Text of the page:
For gauging of vessels, for Lincoln.

35 [Eliz.] for [?dowgers], clapboards.

To keep subjects in obedience.

Sir E[dward] Coke. The husband not liable but where the husband was named for action, for which 35 [Eliz.] was made.

39 [Eliz.] husbandry and houses and tillage.

Sir Robert Hitcham took commissions.

Sir E[dward] Coke. They were all English because some understood not Latin. He would have all discontinued.

A message from the Lords that they have considered of the petition intended to the King tomorrow. They intend a conference, this as a compliment.

A Lord may not be sent for by us but may come if he will if the Commons inform. [?Rarely] stayed.

[Afternoon, committee for grievances]

[f. 51v] Apothecaries separated by patent into a corporation, which were grocers, without their consent. The companies a prohibition to the grocers to sell the simples, and to those that distilled waters, which is made in such quantity as upon the custom of transportation they pay £500. Contrary to law to sell alone, to custom of London, pursued by proclamation none to have the benefit of law contrary this patent, and suits in Star Chamber. This by reference to Bacon and Yelverton.

22 E. 4 Totnes in Devonshire got a corporation without the consent of the whole or greater part and so ruled. So not severed from another body without the greater number, which were here 500. For confection they allow, but not to buy nor sell simples. 12 E. 3 the King made apothecaries free and the city refused it.


[f. 111]

Monday, 50 Aprilis 1624

An act to avoid a decree in Chancery and all assurances thereon made by Sir Thomas Jermy and Dame Joan, his wife, to Sir Mark Steward, and to restore the possessions and mean profits thereof to the said Lady Jermy. 2. L. [sic]. Committed.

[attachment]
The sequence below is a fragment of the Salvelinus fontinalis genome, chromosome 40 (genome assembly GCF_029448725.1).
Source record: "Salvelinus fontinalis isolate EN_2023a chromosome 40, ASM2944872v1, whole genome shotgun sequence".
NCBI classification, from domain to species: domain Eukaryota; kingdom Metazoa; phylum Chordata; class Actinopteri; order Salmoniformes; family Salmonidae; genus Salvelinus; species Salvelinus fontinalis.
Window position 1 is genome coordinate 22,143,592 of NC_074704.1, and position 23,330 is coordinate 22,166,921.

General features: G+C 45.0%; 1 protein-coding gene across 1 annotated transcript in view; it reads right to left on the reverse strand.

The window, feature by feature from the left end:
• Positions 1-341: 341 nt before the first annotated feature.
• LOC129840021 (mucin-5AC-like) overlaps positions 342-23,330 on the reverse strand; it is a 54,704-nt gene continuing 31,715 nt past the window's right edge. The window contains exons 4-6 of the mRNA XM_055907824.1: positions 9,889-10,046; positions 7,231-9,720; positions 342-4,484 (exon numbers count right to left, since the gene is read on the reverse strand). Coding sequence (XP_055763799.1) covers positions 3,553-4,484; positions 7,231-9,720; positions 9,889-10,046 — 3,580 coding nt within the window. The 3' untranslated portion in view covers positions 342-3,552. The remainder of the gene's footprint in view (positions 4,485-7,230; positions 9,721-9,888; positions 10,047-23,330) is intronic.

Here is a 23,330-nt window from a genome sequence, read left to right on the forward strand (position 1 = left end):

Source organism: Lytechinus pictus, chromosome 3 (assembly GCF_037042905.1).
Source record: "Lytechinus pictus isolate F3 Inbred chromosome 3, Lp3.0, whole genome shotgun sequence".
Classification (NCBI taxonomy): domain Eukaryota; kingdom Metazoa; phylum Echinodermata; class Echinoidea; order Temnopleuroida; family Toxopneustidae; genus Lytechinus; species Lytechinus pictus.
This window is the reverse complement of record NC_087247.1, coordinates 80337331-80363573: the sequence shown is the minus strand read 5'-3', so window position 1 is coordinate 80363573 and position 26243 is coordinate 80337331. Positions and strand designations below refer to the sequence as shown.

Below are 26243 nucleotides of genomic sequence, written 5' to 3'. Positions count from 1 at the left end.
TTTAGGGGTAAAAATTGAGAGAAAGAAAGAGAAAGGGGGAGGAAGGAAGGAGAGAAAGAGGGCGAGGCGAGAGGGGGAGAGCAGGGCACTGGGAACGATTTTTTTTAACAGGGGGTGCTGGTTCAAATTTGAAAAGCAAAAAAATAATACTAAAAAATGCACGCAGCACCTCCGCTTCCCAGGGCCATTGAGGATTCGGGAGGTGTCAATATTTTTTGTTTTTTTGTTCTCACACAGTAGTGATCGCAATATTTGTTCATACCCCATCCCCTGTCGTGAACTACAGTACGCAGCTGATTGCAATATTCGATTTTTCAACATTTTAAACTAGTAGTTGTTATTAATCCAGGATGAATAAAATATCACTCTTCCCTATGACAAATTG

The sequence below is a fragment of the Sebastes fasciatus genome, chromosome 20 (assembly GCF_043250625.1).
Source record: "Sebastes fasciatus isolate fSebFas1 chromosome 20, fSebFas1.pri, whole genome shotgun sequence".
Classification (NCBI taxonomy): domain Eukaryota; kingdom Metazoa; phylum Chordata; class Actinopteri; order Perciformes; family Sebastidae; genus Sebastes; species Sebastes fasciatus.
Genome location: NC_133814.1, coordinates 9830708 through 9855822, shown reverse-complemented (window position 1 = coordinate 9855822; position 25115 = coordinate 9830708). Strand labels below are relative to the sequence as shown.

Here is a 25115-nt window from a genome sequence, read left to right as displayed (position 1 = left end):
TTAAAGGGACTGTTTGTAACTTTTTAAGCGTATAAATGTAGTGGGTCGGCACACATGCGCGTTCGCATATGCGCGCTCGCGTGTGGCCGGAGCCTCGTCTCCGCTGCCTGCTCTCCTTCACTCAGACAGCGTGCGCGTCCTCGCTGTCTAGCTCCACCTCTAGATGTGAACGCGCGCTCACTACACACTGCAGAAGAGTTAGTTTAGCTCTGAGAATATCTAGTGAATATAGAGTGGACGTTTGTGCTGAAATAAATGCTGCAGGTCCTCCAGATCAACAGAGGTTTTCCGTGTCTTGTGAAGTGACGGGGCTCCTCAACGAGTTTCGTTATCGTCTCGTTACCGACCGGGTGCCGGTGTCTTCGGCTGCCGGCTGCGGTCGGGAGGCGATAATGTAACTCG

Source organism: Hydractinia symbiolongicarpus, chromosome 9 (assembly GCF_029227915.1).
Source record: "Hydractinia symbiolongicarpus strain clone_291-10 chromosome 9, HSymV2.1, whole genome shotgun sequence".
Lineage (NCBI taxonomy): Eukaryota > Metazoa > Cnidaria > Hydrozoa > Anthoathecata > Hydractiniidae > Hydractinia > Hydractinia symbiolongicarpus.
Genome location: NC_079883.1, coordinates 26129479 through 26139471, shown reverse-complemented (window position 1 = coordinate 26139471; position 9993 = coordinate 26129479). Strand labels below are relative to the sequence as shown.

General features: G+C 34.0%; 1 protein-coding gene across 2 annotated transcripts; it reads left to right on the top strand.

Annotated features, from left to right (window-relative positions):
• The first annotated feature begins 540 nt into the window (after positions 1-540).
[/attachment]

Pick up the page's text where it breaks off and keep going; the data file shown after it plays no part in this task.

An act for the sale of the lands of Sir Anthony Aucher, Sir Thomas Hard[r]es, Sir Roger James and John Wroth, esq., for the payment of their debts. 1. L., 2. L. [sic]. Committed.

An act for the selling of certain lands of the Lord Viscount Montagu for the payment of debts and raising of portions for his daughters. 2. L. Committed. r. p.

An act for confirming and assuring of the manor of New Langport and of divers lands in the county of Kent, late the lands of Sir Henry James, kt., deceased, of a praemunire convicted, to Martin Lumley, now Lord Mayor of London, and others, being to them sold by the now Earl of Holdernesse, to whom the King gave those lands. 3. L. r. p. This bill is now passed this House at the third reading.

SIR MILES FLEETWOOD. There are 2 kinds of perturbers of the good [of] this kingdom:

  • 1. The priests and Jesuits who have sought to match their power with their malice to the destruction of our religion.
  • 2. Those that are offenders in this kingdom and seek to keep a difference and distance between the King and his subjects.

There are some who promised great matters but seek nothing but their own ends. That the Lord Treasurer got directions from the King to the Lord Keeper, the two Secretaries [of State] and others that no money should be paid to any in Ireland or other his Majesty's officers without his warrant, and that he has altered the course and instructions given by his Majesty in the Court of Wards; and desires that the House will peruse a note which he has concerning his Lordship's alterations of those instructions. [f. 111v] That he shall be able to make known some rewards, gratuities, New Year's gifts or, if we will, bribes taken by the Master of the Wards, which his Lordship shall not be able to deny to have received nor justify the taking of them.